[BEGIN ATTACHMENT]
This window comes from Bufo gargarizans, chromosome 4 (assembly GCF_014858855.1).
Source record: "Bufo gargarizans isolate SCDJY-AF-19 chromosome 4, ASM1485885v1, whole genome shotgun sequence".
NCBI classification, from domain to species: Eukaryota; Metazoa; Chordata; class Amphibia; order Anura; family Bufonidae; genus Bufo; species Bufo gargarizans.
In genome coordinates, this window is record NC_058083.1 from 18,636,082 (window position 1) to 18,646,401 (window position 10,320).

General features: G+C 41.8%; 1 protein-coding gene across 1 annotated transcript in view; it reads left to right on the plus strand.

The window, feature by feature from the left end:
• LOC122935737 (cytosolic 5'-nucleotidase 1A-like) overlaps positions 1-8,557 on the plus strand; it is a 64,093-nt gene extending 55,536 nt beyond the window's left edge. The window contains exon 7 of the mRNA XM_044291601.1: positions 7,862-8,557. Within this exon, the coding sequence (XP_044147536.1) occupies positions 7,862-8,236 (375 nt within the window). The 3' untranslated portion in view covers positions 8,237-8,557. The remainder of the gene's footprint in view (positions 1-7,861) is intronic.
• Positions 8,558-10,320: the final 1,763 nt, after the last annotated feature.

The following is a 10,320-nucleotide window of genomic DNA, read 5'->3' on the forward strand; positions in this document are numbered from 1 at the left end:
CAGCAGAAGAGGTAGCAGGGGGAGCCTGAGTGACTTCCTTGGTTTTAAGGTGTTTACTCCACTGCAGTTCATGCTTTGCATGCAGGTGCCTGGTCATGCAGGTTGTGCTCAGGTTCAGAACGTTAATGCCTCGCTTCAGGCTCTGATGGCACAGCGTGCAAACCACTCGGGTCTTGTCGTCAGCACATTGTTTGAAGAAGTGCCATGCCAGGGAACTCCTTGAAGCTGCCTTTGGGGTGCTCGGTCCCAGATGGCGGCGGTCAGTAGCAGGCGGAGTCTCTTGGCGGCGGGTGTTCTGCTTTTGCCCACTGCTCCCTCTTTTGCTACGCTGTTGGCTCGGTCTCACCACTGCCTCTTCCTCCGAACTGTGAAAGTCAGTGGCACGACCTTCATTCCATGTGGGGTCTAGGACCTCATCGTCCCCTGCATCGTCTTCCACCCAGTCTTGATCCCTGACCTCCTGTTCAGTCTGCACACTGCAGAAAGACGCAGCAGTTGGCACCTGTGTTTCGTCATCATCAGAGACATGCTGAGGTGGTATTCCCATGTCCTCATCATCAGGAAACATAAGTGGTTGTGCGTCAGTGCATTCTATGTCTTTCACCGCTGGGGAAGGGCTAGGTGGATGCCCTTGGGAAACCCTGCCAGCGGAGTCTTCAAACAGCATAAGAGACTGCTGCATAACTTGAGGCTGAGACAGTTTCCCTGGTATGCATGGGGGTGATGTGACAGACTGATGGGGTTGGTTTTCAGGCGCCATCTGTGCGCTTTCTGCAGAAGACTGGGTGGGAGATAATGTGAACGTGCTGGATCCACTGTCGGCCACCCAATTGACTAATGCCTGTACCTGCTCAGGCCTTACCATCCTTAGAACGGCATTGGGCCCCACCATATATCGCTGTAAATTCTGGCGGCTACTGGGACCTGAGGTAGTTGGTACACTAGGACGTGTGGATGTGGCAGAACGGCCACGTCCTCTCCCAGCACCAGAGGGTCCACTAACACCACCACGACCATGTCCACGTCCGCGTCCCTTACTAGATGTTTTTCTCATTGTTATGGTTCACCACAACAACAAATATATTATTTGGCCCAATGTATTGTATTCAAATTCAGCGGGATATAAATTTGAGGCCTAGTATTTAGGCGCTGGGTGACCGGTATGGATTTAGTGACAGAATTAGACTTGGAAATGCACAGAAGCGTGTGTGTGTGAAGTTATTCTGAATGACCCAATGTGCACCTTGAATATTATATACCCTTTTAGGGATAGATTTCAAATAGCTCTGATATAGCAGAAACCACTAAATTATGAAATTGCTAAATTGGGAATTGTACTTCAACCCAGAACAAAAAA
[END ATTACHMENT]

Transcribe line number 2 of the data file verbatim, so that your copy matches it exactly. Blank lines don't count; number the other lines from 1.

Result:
Source record: "Bufo gargarizans isolate SCDJY-AF-19 chromosome 4, ASM1485885v1, whole genome shotgun sequence".